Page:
Smallpox. (n.d.). Retrieved February 22, 2015, from http://www.mayoclinic.org/diseases-conditions/smallpox/basics/symptoms/con-20022769

What can be done to protect people from smallpox?
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*Doctors, health workers and hospital personnel been trained to identify diseases, verify diagnosis, and respond
*Public health system would be mobilized to trace contacts of infected person and vaccinate them

Frequently asked questions and answers on smallpox. (n.d.). Retrieved February 22, 2015, from http://www.who.int/csr/disease/smallpox/faq/en/

How serious is the smallpox threat?
* Release of smallpox as a epidemic release is a remote possibility
*Classified as Category A

Questions and Answers About Smallpox Disease. (n.d.). Retrieved February 22, 2015, from http://emergency.cdc.gov/agent/smallpox/faq/smallpox_disease.asp

Why are people worried?
*Smallpox may spread again
* The disease is being held in laboratories
*Terrorists may try to get their hands on it
Dowshen, S. (2013, January 1). Smallpox. Retrieved February 22, 2015, from http://kidshealth.org/teen/infections/skin_rashes/smallpox.html#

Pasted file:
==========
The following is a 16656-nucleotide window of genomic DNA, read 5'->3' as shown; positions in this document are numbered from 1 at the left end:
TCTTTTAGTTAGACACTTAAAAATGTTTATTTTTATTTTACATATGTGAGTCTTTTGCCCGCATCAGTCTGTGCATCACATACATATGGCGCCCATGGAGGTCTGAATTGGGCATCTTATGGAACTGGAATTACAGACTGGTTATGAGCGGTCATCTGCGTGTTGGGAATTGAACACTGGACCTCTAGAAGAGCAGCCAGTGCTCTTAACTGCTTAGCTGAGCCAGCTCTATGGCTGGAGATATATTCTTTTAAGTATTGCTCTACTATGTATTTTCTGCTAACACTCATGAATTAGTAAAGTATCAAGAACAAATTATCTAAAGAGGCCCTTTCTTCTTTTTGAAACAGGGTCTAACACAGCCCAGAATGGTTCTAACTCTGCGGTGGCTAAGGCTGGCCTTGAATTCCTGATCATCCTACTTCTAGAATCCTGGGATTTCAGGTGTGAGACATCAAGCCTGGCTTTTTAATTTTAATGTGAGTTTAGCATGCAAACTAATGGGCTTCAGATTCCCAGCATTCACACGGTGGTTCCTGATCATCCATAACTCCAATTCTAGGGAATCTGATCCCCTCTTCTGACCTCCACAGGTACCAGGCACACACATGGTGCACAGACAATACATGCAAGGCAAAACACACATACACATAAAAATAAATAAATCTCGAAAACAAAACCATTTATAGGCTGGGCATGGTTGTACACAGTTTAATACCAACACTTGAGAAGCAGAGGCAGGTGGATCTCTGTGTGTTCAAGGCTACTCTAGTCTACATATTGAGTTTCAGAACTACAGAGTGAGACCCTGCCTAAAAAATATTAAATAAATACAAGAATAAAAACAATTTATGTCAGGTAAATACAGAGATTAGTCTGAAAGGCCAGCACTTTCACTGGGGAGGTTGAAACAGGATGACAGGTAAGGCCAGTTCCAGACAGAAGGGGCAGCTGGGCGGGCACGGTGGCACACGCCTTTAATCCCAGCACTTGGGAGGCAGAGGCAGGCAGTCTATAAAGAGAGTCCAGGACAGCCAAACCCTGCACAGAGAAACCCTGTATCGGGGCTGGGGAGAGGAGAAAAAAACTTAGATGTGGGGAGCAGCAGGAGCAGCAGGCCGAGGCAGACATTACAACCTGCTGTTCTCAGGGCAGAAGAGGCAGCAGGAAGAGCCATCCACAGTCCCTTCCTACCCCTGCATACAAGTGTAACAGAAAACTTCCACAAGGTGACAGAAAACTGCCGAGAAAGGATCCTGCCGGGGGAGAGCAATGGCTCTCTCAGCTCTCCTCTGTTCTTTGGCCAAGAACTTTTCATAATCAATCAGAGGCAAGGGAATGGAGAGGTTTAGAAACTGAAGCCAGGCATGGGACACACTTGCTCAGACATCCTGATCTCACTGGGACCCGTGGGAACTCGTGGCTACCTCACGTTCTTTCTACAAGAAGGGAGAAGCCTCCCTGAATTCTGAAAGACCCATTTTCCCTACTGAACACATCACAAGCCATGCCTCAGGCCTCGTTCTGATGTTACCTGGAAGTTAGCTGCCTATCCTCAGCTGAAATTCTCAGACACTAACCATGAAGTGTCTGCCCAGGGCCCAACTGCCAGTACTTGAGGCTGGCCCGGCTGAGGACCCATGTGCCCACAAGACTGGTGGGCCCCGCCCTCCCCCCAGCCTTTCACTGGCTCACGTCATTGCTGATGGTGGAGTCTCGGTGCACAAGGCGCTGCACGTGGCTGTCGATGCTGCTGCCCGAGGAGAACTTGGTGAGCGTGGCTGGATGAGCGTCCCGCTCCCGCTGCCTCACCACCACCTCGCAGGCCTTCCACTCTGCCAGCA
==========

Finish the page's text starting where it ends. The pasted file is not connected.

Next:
Videos on Smallpox
More about Smallpox
*Severe forms of this disease affect pregnant women and people with impaired immune systems
*People who recover from disease usually get scars & may have complications
*Speed of smallpox transmission slow
*Patients spread disease mainly to household members or friends
Frequently asked questions and answers on smallpox. (n.d.). Retrieved February 22, 2015, from http://www.who.int/csr/disease/smallpox/faq/en/

Smallpox. (n.d.). Retrieved February 22, 2015, from http://www.mayoclinic.org/diseases-conditions/smallpox/basics/complications/con-20022769